With her sophomore film, Emerald Fennell has crafted one of the most twisted movies in recent memory, and it’s a theatrical experience that I certainly will never forget. Initially, Emerald lulls the viewer into believing that the movie she is making will be a satire about the idle rich who make up what remains of the British aristocracy, as a commoner named Oliver Quick (an unforgettable Barry Keoghan) is brought into their good graces. And then, Emerald turns the movie on it’s head and it becomes something else completely. Honestly, this movie goes into some wild left turns, and I admired the audacity of Emerald Fennell for taking this movie into places that I feel most other filmmakers would’ve been too scared to go. Just when you think the movie has reached the limit of good taste, Fennell will leap across that line and relish the chaos that comes after. What really helps this movie from going too far off the deep end is the stellar performance of Barry Keoghan, who is proving to be one of the most interesting, and as this movie proves, one the bravest actors out there. He creates this fascinating character in Oliver Quick who becomes this vampiric presence in the halls of the titular manor house, Saltburn; bringing a whole new understanding to the rebellious phrase “eating the rich.” The actors playing the naïvely rich Catton family are uniformly perfect, with Rosamund Pike and Richard E. Grant being especially memorable as these upper class twits who nail every line of Fennell’s wonderfully playful script. The movie is also a visual wonder, shot in the claustrophobic Academy aspect ratio of 1.33:1 (which has surprisingly made a comeback in recent years), giving each frame this almost portrait like quality. I definitely understand that this is going to be a movie that will divide audiences, with a lot of people likely turned off by the gross excesses Emerald Fennell throws at us. But for me, it was an experience that I was on board for. Watching this movie with an audience also enhanced my experience, especially when it gets to the most shocking moments. I’m certainly intrigued to see what other twisted tales Emerald Fennell will be spinning in her next film, because this was definitely something of a second feature.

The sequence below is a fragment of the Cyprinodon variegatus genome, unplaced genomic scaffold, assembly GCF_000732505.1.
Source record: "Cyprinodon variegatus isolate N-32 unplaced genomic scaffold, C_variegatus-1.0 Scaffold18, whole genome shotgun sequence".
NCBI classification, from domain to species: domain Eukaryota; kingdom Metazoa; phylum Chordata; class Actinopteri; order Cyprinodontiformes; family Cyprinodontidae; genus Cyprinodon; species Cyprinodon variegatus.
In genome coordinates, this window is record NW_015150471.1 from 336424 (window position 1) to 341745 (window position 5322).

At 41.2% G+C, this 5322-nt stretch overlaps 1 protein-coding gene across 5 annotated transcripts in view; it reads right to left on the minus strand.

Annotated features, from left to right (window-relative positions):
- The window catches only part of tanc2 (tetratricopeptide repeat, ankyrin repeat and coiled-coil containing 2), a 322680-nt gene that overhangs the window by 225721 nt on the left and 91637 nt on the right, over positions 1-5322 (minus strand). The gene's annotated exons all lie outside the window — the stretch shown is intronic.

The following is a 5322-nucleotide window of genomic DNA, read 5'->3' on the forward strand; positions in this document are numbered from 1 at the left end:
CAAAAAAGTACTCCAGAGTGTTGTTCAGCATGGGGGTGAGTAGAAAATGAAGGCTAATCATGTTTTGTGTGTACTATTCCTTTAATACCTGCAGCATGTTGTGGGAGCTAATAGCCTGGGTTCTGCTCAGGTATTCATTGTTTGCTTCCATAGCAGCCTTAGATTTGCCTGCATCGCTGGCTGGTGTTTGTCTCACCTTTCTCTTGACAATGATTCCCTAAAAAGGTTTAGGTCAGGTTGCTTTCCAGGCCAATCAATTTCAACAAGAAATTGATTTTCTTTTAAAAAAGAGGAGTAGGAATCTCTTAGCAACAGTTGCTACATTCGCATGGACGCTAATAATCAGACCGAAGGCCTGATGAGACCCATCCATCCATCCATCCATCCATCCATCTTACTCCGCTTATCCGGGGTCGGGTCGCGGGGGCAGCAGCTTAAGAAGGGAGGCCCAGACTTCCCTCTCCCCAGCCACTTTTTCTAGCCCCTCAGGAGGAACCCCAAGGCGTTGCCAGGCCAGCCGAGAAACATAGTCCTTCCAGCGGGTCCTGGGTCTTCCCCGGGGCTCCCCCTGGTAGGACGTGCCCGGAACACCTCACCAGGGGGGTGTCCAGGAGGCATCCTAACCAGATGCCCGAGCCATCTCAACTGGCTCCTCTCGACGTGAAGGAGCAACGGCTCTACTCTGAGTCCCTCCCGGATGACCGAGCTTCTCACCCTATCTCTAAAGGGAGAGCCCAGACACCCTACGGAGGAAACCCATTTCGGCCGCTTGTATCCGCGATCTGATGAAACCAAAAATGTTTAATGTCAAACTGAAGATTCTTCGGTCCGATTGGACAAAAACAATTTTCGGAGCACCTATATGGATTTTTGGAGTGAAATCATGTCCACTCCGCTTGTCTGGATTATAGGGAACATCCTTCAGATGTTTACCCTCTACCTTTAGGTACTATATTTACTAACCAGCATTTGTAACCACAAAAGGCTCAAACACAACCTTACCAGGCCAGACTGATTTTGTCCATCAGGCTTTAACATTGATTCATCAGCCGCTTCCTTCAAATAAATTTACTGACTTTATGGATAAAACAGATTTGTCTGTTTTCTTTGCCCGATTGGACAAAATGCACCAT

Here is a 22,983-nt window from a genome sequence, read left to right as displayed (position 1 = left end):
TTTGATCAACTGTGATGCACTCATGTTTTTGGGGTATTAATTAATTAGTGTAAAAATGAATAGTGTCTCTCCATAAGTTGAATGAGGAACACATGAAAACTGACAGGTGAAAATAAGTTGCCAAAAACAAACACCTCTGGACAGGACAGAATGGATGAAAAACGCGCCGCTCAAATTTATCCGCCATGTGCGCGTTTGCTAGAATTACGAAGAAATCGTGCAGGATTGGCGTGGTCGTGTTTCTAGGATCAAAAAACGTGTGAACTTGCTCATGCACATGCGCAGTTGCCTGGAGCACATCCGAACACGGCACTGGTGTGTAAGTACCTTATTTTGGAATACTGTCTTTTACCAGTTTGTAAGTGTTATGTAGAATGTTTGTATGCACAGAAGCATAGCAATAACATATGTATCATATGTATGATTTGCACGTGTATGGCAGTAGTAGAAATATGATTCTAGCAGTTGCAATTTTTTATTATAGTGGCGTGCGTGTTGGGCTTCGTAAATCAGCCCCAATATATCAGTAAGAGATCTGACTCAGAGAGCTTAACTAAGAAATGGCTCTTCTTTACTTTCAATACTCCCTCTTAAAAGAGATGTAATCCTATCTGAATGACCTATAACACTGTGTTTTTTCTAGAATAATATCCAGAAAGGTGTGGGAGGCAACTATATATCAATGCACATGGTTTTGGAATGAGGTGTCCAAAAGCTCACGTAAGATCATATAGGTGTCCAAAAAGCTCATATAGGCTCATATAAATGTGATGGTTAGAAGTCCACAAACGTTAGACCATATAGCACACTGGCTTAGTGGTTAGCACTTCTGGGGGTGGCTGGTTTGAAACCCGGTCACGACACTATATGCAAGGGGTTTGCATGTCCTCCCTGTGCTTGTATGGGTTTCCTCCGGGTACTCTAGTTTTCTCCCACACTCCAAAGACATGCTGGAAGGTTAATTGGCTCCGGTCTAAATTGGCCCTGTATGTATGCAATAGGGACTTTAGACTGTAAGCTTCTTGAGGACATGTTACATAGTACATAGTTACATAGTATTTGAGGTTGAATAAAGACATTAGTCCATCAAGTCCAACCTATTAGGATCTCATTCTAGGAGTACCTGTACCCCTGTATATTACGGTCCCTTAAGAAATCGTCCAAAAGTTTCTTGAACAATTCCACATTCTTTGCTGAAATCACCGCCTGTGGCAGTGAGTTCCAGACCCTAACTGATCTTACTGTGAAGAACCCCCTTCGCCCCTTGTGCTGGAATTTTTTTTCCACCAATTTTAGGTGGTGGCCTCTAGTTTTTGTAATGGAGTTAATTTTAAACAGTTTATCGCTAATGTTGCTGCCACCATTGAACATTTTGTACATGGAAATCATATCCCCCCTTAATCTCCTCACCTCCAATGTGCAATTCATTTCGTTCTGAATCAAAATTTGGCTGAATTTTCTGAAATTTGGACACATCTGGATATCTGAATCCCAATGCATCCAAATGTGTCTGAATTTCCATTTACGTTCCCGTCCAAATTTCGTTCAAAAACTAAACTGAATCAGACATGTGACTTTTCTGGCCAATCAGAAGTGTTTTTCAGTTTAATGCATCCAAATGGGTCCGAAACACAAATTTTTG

Directed by Christopher Nolan
Yes, no shock that a Christopher Nolan movie would make my end of the year Top Ten, given that he shows up here so frequently. The other half of the “Barbenheimer” phenomenon, Nolan’s epic biopic of the “Father of the Atom Bomb” is also one of the unlikeliest box office successes in recent memory. A three hour long, R-rated biopic about J. Robert Oppenheimer was not something that you would instantly say would be a near billion dollar grossing movie at the worldwide box office, but that’s the miracle that was pulled off this summer; with a little boost from Barbie. This is the highest grossing movie of Christopher Nolan’s storied career not connected to Batman, and it shows that Nolan can indeed deliver box office success purely on his name alone. This now puts him in the same league of the likes of Spielberg, Tarantino, and Scorsese, and that’s a good club to be in. As a film, Oppenheimer may be in fact the most purely impressive directorial effort of the year. Nolan uses every trick he has learned up to this point to create a vast epic that honestly shouldn’t have worked as well as it does. We don’t just merely get the story of the creation of the atomic bomb itself, which does make for a harrowing middle section. Nolan creates this complex narrative structure that plays around with his favorite narrative tool (time) and intertwines Oppenheimer’s greatest achievement with the ups and downs of his life before and after. Carried by a stellar lead performance by Nolan’s favorite actor Cillian Murphy and supported by a mind-blowing all-star cast and Ludwig Goransson’s fluctuating heartbeat of a music score, the movie never lags in all of it’s 3 hour run time. I remember writing a lukewarm review back in July, stating that I would need to simmer a bit longer on the movie to fully appreciate, including getting a second or third view. That second view, which thankfully was still in IMAX, made the difference, and it probably was because I wasn’t sitting too close to the screen this time around. I now consider this to be in the league with Nolan’s best movies, including Dunkirk (2017) and Inception (2010). Especially on the technical merits alone, this is Christopher Nolan at his finest and possibly the movie that finally earns him the long overdue Oscar.
And finally my number one movie of 2023 is…..
Directed by Alexander Payne